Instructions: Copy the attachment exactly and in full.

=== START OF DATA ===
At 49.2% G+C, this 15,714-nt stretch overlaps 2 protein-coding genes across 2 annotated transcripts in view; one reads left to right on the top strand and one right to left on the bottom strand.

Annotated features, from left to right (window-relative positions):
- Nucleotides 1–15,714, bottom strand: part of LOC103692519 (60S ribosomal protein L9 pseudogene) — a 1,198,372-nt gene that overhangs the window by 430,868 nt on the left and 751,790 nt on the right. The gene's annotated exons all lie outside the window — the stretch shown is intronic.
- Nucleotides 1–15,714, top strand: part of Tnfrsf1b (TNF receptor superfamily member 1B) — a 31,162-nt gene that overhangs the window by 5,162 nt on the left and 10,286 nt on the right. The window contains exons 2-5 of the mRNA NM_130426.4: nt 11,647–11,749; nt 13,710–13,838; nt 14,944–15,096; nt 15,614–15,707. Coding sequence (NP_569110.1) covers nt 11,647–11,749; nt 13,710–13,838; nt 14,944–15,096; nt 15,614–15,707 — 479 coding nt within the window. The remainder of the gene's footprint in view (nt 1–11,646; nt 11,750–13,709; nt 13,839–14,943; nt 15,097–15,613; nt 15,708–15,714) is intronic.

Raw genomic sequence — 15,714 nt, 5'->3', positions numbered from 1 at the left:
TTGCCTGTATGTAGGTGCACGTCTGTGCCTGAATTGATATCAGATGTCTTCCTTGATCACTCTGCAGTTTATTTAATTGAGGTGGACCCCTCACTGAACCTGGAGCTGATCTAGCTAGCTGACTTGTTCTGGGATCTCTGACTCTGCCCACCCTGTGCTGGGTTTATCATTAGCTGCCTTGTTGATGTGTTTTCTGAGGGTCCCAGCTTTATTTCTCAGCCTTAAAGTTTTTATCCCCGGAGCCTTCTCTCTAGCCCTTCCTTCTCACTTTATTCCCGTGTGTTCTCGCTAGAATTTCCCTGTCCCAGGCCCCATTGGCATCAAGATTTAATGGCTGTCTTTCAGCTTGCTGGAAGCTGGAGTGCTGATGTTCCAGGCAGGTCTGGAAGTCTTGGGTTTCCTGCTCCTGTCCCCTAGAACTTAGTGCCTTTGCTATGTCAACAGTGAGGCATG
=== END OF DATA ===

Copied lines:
At 49.2% G+C, this 15,714-nt stretch overlaps 2 protein-coding genes across 2 annotated transcripts in view; one reads left to right on the top strand and one right to left on the bottom strand.

Annotated features, from left to right (window-relative positions):
- Nucleotides 1–15,714, bottom strand: part of LOC103692519 (60S ribosomal protein L9 pseudogene) — a 1,198,372-nt gene that overhangs the window by 430,868 nt on the left and 751,790 nt on the right. The gene's annotated exons all lie outside the window — the stretch shown is intronic.
- Nucleotides 1–15,714, top strand: part of Tnfrsf1b (TNF receptor superfamily member 1B) — a 31,162-nt gene that overhangs the window by 5,162 nt on the left and 10,286 nt on the right. The window contains exons 2-5 of the mRNA NM_130426.4: nt 11,647–11,749; nt 13,710–13,838; nt 14,944–15,096; nt 15,614–15,707. Coding sequence (NP_569110.1) covers nt 11,647–11,749; nt 13,710–13,838; nt 14,944–15,096; nt 15,614–15,707 — 479 coding nt within the window. The remainder of the gene's footprint in view (nt 1–11,646; nt 11,750–13,709; nt 13,839–14,943; nt 15,097–15,613; nt 15,708–15,714) is intronic.

Raw genomic sequence — 15,714 nt, 5'->3', positions numbered from 1 at the left:
TTGCCTGTATGTAGGTGCACGTCTGTGCCTGAATTGATATCAGATGTCTTCCTTGATCACTCTGCAGTTTATTTAATTGAGGTGGACCCCTCACTGAACCTGGAGCTGATCTAGCTAGCTGACTTGTTCTGGGATCTCTGACTCTGCCCACCCTGTGCTGGGTTTATCATTAGCTGCCTTGTTGATGTGTTTTCTGAGGGTCCCAGCTTTATTTCTCAGCCTTAAAGTTTTTATCCCCGGAGCCTTCTCTCTAGCCCTTCCTTCTCACTTTATTCCCGTGTGTTCTCGCTAGAATTTCCCTGTCCCAGGCCCCATTGGCATCAAGATTTAATGGCTGTCTTTCAGCTTGCTGGAAGCTGGAGTGCTGATGTTCCAGGCAGGTCTGGAAGTCTTGGGTTTCCTGCTCCTGTCCCCTAGAACTTAGTGCCTTTGCTATGTCAACAGTGAGGCATG